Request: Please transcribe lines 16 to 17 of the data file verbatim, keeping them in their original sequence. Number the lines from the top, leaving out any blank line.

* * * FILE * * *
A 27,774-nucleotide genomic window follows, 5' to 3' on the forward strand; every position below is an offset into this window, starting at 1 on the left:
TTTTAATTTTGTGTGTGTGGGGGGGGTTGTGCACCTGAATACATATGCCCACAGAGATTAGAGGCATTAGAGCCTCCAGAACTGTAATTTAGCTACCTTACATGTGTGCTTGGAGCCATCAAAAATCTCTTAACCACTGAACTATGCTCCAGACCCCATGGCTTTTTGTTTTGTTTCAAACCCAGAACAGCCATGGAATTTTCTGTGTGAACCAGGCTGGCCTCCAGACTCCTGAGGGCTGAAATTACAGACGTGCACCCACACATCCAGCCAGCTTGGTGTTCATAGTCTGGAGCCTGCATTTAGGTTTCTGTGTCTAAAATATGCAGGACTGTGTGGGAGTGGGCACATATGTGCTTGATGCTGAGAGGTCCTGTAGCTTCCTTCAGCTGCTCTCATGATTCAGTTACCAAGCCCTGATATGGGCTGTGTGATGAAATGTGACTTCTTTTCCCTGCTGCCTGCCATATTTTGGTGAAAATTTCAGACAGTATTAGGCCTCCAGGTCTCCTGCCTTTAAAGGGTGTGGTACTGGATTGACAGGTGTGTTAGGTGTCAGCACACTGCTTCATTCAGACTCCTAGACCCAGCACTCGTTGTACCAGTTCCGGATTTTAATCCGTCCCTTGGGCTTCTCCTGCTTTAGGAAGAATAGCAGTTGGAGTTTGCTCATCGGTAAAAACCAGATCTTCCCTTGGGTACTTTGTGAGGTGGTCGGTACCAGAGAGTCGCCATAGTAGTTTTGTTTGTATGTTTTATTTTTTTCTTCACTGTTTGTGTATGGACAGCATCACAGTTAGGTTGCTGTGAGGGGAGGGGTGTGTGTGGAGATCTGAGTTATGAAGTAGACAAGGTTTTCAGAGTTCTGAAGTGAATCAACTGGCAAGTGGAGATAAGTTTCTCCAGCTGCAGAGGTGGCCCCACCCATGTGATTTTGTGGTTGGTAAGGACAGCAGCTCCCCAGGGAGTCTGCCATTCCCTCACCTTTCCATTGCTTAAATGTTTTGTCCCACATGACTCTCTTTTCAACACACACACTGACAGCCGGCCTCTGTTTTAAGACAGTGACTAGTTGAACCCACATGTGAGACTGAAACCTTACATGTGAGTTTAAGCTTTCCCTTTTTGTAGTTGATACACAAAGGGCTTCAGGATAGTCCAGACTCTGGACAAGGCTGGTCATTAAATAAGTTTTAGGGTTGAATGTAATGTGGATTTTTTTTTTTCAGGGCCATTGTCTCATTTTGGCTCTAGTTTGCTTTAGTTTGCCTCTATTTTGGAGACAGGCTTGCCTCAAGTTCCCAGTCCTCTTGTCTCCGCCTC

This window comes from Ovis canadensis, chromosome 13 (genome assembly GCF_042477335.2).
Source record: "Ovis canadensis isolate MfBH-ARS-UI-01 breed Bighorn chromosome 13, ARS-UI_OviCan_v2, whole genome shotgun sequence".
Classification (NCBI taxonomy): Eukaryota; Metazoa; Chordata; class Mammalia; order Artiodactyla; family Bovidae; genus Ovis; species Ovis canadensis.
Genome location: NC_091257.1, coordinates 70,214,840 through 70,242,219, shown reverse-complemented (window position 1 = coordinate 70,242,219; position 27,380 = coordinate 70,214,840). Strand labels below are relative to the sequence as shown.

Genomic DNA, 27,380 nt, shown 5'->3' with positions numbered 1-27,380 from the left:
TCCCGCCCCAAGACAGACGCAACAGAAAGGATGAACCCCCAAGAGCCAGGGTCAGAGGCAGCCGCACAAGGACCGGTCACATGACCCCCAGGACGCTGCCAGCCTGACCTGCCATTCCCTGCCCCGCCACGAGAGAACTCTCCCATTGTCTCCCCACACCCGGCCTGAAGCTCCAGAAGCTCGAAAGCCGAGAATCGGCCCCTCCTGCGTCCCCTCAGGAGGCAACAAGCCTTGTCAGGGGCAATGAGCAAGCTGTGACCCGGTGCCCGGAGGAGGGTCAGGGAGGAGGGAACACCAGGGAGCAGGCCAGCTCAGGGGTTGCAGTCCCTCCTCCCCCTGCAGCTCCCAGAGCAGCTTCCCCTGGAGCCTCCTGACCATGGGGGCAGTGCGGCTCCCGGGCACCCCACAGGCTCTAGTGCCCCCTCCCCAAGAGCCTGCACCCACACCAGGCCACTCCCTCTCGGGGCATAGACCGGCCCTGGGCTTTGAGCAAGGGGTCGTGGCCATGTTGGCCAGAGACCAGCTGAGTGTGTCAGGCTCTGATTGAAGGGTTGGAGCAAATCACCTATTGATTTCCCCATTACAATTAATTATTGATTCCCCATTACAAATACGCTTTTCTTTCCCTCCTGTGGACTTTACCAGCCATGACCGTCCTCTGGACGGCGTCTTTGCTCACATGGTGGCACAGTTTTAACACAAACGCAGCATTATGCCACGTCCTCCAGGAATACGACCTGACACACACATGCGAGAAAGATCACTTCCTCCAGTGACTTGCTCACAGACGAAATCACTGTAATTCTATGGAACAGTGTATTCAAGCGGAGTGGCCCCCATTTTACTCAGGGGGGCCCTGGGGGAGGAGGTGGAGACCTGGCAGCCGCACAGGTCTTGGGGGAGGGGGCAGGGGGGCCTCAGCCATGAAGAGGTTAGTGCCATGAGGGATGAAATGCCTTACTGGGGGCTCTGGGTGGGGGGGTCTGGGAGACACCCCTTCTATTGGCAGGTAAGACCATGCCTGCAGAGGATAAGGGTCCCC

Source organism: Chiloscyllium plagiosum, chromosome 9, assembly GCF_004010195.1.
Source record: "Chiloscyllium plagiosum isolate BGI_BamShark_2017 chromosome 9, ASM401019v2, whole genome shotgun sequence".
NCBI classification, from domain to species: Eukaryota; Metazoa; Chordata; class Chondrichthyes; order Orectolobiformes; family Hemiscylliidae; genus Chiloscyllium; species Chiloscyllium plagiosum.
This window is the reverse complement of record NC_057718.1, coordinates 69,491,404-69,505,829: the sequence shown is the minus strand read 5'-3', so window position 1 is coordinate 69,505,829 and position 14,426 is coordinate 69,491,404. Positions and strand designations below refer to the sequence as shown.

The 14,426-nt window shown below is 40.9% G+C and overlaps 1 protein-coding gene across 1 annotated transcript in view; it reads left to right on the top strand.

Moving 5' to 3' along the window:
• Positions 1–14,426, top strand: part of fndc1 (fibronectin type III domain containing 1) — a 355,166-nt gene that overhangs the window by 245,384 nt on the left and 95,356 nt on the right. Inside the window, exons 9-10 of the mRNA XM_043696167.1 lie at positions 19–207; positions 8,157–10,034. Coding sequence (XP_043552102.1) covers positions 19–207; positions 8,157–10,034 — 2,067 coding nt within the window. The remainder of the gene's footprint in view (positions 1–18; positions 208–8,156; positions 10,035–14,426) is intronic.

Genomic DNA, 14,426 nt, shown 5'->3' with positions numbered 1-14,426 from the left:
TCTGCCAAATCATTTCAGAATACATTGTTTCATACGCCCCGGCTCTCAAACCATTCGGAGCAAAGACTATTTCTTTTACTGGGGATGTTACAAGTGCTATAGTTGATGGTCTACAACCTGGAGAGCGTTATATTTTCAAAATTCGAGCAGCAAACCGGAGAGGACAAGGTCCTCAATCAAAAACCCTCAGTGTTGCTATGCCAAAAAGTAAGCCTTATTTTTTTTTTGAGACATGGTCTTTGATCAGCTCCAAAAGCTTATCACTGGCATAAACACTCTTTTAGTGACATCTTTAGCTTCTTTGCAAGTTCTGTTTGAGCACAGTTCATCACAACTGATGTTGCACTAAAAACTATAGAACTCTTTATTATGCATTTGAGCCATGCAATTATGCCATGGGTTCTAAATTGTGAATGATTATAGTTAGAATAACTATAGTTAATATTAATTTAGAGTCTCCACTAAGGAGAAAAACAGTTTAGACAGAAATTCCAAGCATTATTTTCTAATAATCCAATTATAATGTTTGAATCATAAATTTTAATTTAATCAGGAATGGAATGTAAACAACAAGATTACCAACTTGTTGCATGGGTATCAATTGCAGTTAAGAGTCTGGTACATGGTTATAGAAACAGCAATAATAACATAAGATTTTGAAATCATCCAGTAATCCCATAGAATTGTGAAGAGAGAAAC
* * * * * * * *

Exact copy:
Genomic DNA, 14,426 nt, shown 5'->3' with positions numbered 1-14,426 from the left:
TCTGCCAAATCATTTCAGAATACATTGTTTCATACGCCCCGGCTCTCAAACCATTCGGAGCAAAGACTATTTCTTTTACTGGGGATGTTACAAGTGCTATAGTTGATGGTCTACAACCTGGAGAGCGTTATATTTTCAAAATTCGAGCAGCAAACCGGAGAGGACAAGGTCCTCAATCAAAAACCCTCAGTGTTGCTATGCCAAAAAGTAAGCCTTATTTTTTTTTTGAGACATGGTCTTTGATCAGCTCCAAAAGCTTATCACTGGCATAAACACTCTTTTAGTGACATCTTTAGCTTCTTTGCAAGTTCTGTTTGAGCACAGTTCATCACAACTGATGTTGCACTAAAAACTATAGAACTCTTTATTATGCATTTGAGCCATGCAATTATGCCATGGGTTCTAAATTGTGAATGATTATAGTTAGAATAACTATAGTTAATATTAATTTAGAGTCTCCACTAAGGAGAAAAACAGTTTAGACAGAAATTCCAAGCATTATTTTCTAATAATCCAATTATAATGTTTGAATCATAAATTTTAATTTAATCAGGAATGGAATGTAAACAACAAGATTACCAACTTGTTGCATGGGTATCAATTGCAGTTAAGAGTCTGGTACATGGTTATAGAAACAGCAATAATAACATAAGATTTTGAAATCATCCAGTAATCCCATAGAATTGTGAAGAGAGAAAC